8. Vehicles must be fully street legal with a license plate, insurance, and an ORV license and trail permit. We don’t have tech inspection for this event, we just have the police. I’m betting they will show up too. Over 500 crappy vehicles will be at the start of this thing and a bunch will probably be smoking. It will definitely attract attention. It is very likely that the police will be walking the rows of vehicles looking for law breakers to write tickets. Have your stuff together and you won’t have any trouble. Try to cheat or lie and you might miss the event, get fined, and have to tow your vehicle home. Think of the police as our volunteer tech inspectors and please be polite.
You need an ORV License and trail permit. They cost $36.25. You can get them at the sporting goods desk at Walmart, Meijer, Dick’s Sporting Goods, and a bunch of places. They print them with the same machine they use to print fishing and hunting licenses. The money goes to maintaining the trails we will use.
Night Before: Like a bad wedding, we will be entertaining guests the night before. Show up at the start, get your registration done, leave your trailer someplace, have a beer, it's kinda chill, you'll get the feel for it and you'll want to help out.
What to expect on the big day:
Towing in? You're gonna have to find someplace for your trailer. Our city, Troy, Michigan is really nice and safe, but nothing is risk-free in this world. Walmart? Industrial buildings that are closed for the weekend? Meijer? There are plenty of those around. You are gonna have to figure it out on your own though.
8:00AM – There will be a HUGE line at “registration”. Don’t get out of your car. It’s drive-through. Once you get to the front of the registration line you sign a waiver, get the sheet of GPS waypoints, and will be given an area to park based upon your vehicle. Don’t ask questions, just keep the line moving. Weird vehicles will get the best parking area, then RWD, then FWD, then 4WD. After you park, walk back to the registration area in front of PriveCo.
9:45AM – There will be a driver’s meeting on the lawn of PriveCo. Everyone needs to attend. You can ask questions then.
10:00AM – We will broadcast the start over your FM radio. Weird vehicles will leave first, then RWD, then FWD, then 4WD. Within each group, the vehicles that registered first will get to leave first. If you follow directions, we will all be on our way in minutes.
10:00AM – 12:00 – Have fun, knock off the waypoints and do the activities. There is a lot to see.
Noon-1:30PM – Saturday – We will be meeting up again. Everyone will be meeting for an early round of bench-racing, fluid-level-checking, and lunch eating. There are a bunch of places to buy food to eat at this stop too.
1:30PM – Start #2. Wait for the signal on your FM radio and then we will all leave again, this time in a free-for-all. There are many GPS Waypoints ahead of you including gas stops at least every 150 miles.
6:00 or so? Saturday – The first people should start arriving at our camping area. If you have been cooking food on your engine, find Tom and ask him to judge your chow. There is a trophy for the best food.
Evening challenges may happen at the campsite area. Also, your ORV tag allows you to use the Michigan State forest trails as much as you want. Have fun.
Saturday Night – Campfire stories. Try to build a forest-safe campfire. Clear a fire-ring, use local firewood only, and have a way to put it out if you need too. Camp however you want, but remember rule #1, Don’t be a dick. We’ll be sorta quiet after 11 and totally quiet after midnight, wear earplugs if you need silence to sleep though. At night in the Michigan forest the nighttime temperature will probably drop into the 30's. Be ready for that.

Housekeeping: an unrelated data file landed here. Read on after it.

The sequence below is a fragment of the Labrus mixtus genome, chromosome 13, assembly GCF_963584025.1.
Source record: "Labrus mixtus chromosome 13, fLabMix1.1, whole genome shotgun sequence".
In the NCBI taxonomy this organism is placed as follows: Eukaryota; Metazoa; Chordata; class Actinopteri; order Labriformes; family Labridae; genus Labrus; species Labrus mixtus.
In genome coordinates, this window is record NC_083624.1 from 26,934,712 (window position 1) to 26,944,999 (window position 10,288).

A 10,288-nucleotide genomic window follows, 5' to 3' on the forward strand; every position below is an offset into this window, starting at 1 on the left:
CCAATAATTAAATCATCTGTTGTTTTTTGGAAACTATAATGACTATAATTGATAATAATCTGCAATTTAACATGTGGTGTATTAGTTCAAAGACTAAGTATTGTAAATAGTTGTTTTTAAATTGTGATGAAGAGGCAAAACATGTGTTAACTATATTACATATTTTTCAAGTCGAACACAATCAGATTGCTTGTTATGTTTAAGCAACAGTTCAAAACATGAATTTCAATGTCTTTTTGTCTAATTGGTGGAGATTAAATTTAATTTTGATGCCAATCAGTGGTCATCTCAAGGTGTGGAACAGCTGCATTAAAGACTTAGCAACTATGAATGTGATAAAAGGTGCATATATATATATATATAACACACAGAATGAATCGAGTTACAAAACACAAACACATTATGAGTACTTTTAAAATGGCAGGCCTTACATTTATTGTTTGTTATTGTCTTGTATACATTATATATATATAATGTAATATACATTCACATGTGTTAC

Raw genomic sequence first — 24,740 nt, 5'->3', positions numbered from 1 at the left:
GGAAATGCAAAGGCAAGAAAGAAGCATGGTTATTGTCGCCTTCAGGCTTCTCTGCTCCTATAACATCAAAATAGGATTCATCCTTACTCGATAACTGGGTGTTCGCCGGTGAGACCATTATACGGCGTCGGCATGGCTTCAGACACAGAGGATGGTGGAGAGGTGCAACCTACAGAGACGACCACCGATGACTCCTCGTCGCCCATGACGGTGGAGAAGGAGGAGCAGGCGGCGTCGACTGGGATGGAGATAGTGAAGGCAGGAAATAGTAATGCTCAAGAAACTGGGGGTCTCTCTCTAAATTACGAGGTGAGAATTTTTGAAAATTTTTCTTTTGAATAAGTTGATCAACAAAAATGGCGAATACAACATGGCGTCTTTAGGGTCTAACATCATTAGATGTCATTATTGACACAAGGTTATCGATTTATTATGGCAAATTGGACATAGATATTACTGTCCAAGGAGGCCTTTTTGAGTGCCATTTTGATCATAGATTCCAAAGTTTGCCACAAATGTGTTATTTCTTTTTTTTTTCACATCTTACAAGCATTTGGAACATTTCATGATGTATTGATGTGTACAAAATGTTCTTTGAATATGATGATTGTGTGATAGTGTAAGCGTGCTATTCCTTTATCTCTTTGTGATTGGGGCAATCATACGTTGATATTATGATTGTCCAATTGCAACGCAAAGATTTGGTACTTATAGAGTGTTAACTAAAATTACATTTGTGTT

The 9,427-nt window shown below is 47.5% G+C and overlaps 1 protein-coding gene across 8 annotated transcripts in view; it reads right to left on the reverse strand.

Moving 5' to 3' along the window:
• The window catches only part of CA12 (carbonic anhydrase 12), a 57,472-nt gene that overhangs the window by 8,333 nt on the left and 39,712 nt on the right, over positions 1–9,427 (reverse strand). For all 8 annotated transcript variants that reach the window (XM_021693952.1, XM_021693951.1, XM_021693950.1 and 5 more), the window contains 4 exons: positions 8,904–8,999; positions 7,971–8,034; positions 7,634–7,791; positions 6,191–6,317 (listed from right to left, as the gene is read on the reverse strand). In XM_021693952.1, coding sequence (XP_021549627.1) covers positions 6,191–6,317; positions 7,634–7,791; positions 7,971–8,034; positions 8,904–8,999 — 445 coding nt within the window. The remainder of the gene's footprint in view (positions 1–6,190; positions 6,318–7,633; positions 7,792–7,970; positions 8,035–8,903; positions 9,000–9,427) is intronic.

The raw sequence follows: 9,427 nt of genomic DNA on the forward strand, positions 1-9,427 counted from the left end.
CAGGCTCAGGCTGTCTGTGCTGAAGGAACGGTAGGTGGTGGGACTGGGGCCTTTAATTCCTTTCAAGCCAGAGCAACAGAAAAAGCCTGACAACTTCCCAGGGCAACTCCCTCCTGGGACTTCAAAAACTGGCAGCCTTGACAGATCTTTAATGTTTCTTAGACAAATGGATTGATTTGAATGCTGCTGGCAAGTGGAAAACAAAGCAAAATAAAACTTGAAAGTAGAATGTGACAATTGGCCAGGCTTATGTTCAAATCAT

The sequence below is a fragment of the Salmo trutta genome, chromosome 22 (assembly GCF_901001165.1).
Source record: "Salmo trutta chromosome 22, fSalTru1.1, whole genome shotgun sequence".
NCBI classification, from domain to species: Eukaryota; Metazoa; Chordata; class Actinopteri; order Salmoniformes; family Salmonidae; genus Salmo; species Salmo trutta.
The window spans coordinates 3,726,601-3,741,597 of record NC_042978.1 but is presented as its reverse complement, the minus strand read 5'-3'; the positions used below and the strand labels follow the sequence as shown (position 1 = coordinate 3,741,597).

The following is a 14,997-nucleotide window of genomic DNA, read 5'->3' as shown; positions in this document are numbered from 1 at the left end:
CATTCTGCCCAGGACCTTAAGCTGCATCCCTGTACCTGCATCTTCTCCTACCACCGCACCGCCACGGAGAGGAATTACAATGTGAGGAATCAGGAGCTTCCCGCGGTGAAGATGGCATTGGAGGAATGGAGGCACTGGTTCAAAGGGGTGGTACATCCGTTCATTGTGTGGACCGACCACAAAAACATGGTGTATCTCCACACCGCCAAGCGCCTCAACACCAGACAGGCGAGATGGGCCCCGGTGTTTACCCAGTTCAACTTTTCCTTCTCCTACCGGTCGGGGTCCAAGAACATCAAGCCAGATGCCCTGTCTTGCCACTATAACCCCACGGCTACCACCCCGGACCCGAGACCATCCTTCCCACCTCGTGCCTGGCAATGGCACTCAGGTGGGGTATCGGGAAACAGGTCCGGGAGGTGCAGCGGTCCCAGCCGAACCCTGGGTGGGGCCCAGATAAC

9AM Sunday – There will be an event. Teams that consider themselves fast should line up first. Teams that just want to have fun can start later. Fast teams will be let go at 30 second intervals, fun teams will start whenever they want.
Noon Sunday – Lunch break at the campsite - We will do a final cleanup sweep – Then we will start traveling to waypoints again.
1PM - 3PM Sunday – You'll keep driving, knocking down the waypoints you were given on Saturday.
3PM Sunday – Award ceremony of some kind at the Campsite. Everyone leaves from there for the long drive home.
You will be given the GPS coordinates of about 30 waypoints along the route, so you'll need some way to navigate using only these. Google maps on your phone is capable of this if you know what you are doing. Google maps is also capable of not doing this if you don’t know what you are doing. Look up: “How to navigate using google maps without internet”
Many waypoints will have a note. It could just be: “Gas Station”, it might be: “Take a picture with the bear”. If it tells you to do something, do it. If not, it is probably just a note to let you know that you are at the right spot.
We are "Dispersed Camping" which means we are camping way out in the woods with no nothing. There will be no toilets, no latrine, no running water. There will be no trash cans, so you have to take all of your trash home with you. Poop and biodegradable toilet paper can be buried.
Announcements will be made with a portable FM radio transmitter. We will tell you what radio station to tune to at the start (like 87.5). The transmitter has a range of a mile or so, so you should be able to hear it from anywhere in the start areas.
On trail communication can be done with CB radio or cell phones. With a CB you can call anyone in your area (usually 1-3 miles). CB radios work anywhere. Use channel 6 for Gambler stuff.
With a cell phone you can call anyone whose number you know, as long as you have reception. You won’t have reception everywhere we travel, but you will have it a lot of places.
There will be no central “Gambler phone number” to call. If you break down you will have to find your own help. You will either have to call a friend, wave down a fellow gambler for help, or call a tow truck. So, if you see someone who is broken down, try to help them out, they might really need it.
That's about it for rules and advice, be nice, keep it weird, and this could be a life-defining adventure. Remember: Always Be Gamblin’. ABG.